radon : a beneficial effect on health.

Radon air bath effect at Misasa hot spring

2023/11/28 at Okayama, Japan

The lecture, by Associate Professor Kataoka, Faculty of Health Sciences, Okayama University, on the effects of radon hot springs and the effects of radiation on the human body, was an introduction to research related to radon hot spring therapy at the former Misasa Medical Center, Okayama University Hospital. 

Radon : Atomic Half-life is just under 4 days.  In Japan, the concentration is normally around 17 Bq/m3 of atmosphere, and in the Misasa radon high concentration hot air bathroom (formerly Misasa Medical Center) it is around 100 times that. When inhaled, it is effective in relieving pain. Experiments on mice showed that the effect is due to an increase in antioxidants in the body due to exposure to alpha rays (helium nuclei) emitted by radon.

The mine shafts of the Badgastein gold mine in Austria, which have 40,000 becquerels, 20 times as much as the Misasa hot springs, are famous for curing illnesses and improving health for miners, and now they enter the mine shafts to breathe in the radon in the air for medical purposes. Many people also take radon baths.

Human aging is mainly caused by active oxygen generated in the body's metabolism of oxygen taken in through breathing, and humans have the highest level of antioxidation in the animal kingdom by creating antioxidants to detoxify it, and this is the highest level in humankind. The cause of lifespan. Extremely small doses of radiation have the effect of increasing its production.

Common sense used to think that radiation is harmful no matter how small the amount, but it turns out that in moderate amounts it can have a beneficial effect on health.

*Respiration of approximately 40,000 Bq/m3 of radon in Austrian mine shafts is believed to be beneficial to health.



The scientific development of a former gold mine near Badgastein, Austria, to the therapeutic facility “Thermal Gallery”



The air in the Thermal Gallery (22 000 m3 has a mean radon content of about 100 kBq/L, temperatures of up to 41 °C, and relative humidities of up to 99%.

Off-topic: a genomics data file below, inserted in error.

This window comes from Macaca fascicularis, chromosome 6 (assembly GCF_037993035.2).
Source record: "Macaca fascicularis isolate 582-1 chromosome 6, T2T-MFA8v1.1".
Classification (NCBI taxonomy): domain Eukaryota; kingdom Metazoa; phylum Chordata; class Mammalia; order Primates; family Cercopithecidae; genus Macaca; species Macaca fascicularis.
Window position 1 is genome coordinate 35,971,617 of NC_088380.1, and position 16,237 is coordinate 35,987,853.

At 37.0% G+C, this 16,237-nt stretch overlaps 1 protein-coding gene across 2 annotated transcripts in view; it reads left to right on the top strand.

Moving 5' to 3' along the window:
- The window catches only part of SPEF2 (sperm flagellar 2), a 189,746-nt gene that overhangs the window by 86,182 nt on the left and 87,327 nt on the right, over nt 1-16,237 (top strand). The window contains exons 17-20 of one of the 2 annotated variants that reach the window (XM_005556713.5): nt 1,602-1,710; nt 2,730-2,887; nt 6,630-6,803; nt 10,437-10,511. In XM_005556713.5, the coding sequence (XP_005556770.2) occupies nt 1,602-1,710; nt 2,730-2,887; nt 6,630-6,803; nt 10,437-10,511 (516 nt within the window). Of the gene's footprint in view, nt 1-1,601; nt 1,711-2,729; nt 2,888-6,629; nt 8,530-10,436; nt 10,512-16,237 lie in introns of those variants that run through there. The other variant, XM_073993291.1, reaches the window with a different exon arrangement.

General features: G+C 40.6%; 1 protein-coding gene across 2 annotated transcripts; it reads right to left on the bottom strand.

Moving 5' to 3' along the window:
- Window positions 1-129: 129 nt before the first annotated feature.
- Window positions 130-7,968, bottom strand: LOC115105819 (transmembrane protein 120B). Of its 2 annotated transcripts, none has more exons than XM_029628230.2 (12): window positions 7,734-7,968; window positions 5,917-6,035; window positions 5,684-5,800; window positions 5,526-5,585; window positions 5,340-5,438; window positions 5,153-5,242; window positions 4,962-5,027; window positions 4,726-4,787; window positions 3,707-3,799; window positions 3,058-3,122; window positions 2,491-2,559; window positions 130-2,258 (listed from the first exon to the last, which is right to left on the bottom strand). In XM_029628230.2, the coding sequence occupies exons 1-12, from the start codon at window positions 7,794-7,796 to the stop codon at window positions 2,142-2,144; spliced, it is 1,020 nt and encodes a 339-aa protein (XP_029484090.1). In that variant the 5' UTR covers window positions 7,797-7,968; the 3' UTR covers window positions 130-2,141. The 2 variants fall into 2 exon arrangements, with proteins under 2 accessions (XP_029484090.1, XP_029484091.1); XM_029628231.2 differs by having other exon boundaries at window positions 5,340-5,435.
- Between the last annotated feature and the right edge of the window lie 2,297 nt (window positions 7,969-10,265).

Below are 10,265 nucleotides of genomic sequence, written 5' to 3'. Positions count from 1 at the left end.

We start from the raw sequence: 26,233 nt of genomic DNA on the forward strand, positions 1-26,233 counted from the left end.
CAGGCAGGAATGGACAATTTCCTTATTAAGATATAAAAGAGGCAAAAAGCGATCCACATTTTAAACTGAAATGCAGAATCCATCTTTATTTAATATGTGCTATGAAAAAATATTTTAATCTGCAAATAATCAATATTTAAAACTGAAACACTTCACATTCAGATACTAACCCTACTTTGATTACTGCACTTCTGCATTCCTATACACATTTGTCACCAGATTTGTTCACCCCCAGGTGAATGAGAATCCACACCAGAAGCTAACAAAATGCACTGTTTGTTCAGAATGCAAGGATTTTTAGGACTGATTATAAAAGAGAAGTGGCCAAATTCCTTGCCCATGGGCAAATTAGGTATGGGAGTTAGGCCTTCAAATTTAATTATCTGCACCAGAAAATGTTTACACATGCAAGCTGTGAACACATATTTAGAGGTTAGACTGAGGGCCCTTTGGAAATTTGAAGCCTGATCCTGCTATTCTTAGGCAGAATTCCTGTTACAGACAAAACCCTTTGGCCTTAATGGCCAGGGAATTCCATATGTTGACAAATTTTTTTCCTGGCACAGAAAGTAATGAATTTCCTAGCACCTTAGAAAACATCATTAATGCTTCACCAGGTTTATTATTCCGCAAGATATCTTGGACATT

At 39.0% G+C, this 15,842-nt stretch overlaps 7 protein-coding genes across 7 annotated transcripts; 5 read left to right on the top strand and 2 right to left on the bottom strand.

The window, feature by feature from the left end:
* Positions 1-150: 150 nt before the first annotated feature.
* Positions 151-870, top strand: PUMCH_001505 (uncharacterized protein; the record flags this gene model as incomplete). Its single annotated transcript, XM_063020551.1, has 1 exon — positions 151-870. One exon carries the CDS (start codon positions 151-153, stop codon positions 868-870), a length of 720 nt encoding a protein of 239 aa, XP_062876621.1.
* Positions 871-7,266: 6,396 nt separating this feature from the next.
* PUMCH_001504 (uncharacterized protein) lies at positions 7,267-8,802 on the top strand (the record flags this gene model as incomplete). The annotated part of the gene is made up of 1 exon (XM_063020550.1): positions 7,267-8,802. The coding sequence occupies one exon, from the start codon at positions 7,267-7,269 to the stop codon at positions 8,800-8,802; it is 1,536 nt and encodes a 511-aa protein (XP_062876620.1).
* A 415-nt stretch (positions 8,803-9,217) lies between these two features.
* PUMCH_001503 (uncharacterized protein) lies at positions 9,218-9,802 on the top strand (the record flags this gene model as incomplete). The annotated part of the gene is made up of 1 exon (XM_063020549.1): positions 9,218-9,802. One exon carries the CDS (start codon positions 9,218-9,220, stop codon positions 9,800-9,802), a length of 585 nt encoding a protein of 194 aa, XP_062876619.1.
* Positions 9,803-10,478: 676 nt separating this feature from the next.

Due to these unusual conditions and to the first observations of health effects (curing of colds and rheumatic diseases) on mine workers during World War II, the idea was born in 1946 to use that abandoned mine as a big radon inhalation room for therapeutical purposes. 

This paper describes the historical development of the vast and detailed investigations, the facilities available at that time, of the physical mine properties, and the biophysical and basic medical effects after inhalation of the mine's atmosphere. 

The physical investigations included the variation of temperature and humidity with artificial and natural ventilation and numerous point measurements of the atmospheric radon content, which continously changed from site to site and day to day. These measurements showed that randon is supplied from the fissures in the rocks in response to changes in barometric pressure. Furthermore, the relation of the amounts of radon to its decay products were determined for the various sites. 

The biophysical investigations covered the solubility of radon in blood at high body temperatures (hyperthermia) and the determination of the dose in the various tissues and organs in animals and humans after inhalation of radon and its daughters. 

Individual assessments of personal doses according to the dose and dose distribution studies enabled a detailed investigation of the nonlinear dose dependence of radiation-induced structural chromosome aberrations in the peripheral blood lymphocytes of workers entering the mine and of persons living and working in the spa house in front of the mine and in the area of Badgastein. 

The basic medical information was obtained from voluntary collaborators and patients, brought into the mine for experimental purposes. They included hematological and cardiovascular tests, observations of mobility enhancements, and personally recorded pain reliefs. Due to these studies, the commercial therapeutic use could be started in 1952. Today, more than 500 patients per day can be treated.


Treasures of the Radhausberg
From Gold to the thermal Gallery.

The Radhausberg, that remarkable mountain to the south of Bad Gastein, is not only wrapped in legends, but also conceals at least two remarkable treasures:

Firstly, it was Gold of the Tauern that was mined in pre Roman times. The zenith or golden age of Gold-mining in the region of Gastein and Rauris was reached in the 16th century. During this period about 2.800 kilograms of silver and 800 kilograms of gold were mined annually. It was through the gold in the Radhausberg that many of Gasteins’ entrepreneurs, like Weitmoser and Strasser, acquired their wealth. It was also a very important source of income for the archbishop of Salzburg. In the following centuries production gradually decreased and also the private “Union Radhausberg”, which tried to revitalize gold mining, was not successful.

Eventually the German Preussag bought the mining-rights in the 1940s. With the help of a new gallery at the foot of the Radhausberg they hoped to meet an auriferous lode. They were not successful but instead found another outstanding treasure. They found rock with a high concentration of radon in the air and temperatures of 37 to 41.5 degrees and relatively high humidity of between 70% to 100%. In the Böckstein Thermal Gallery this remedy is used for therapeutic treatment today and astonishing results have been achieved in the treatment of rheumatic complaints.